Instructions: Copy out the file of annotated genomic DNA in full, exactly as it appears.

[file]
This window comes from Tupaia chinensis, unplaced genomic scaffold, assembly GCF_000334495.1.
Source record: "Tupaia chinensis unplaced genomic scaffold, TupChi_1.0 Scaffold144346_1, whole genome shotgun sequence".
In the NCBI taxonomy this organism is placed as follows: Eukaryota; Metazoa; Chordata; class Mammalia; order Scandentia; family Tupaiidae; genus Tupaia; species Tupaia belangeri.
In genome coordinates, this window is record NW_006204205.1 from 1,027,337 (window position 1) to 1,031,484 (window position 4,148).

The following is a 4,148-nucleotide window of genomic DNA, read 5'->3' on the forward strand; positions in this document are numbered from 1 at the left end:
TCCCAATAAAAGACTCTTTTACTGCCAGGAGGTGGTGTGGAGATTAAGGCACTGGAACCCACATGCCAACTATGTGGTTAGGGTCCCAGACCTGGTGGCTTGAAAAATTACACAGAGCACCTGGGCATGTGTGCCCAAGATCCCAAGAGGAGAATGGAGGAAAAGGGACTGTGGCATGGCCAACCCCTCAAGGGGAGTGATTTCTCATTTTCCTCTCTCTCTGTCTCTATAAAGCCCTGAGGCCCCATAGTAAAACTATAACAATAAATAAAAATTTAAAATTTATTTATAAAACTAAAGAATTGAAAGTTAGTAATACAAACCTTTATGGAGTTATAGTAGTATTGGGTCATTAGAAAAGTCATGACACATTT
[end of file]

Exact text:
This window comes from Tupaia chinensis, unplaced genomic scaffold, assembly GCF_000334495.1.
Source record: "Tupaia chinensis unplaced genomic scaffold, TupChi_1.0 Scaffold144346_1, whole genome shotgun sequence".
In the NCBI taxonomy this organism is placed as follows: Eukaryota; Metazoa; Chordata; class Mammalia; order Scandentia; family Tupaiidae; genus Tupaia; species Tupaia belangeri.
In genome coordinates, this window is record NW_006204205.1 from 1,027,337 (window position 1) to 1,031,484 (window position 4,148).

The following is a 4,148-nucleotide window of genomic DNA, read 5'->3' on the forward strand; positions in this document are numbered from 1 at the left end:
TCCCAATAAAAGACTCTTTTACTGCCAGGAGGTGGTGTGGAGATTAAGGCACTGGAACCCACATGCCAACTATGTGGTTAGGGTCCCAGACCTGGTGGCTTGAAAAATTACACAGAGCACCTGGGCATGTGTGCCCAAGATCCCAAGAGGAGAATGGAGGAAAAGGGACTGTGGCATGGCCAACCCCTCAAGGGGAGTGATTTCTCATTTTCCTCTCTCTCTGTCTCTATAAAGCCCTGAGGCCCCATAGTAAAACTATAACAATAAATAAAAATTTAAAATTTATTTATAAAACTAAAGAATTGAAAGTTAGTAATACAAACCTTTATGGAGTTATAGTAGTATTGGGTCATTAGAAAAGTCATGACACATTT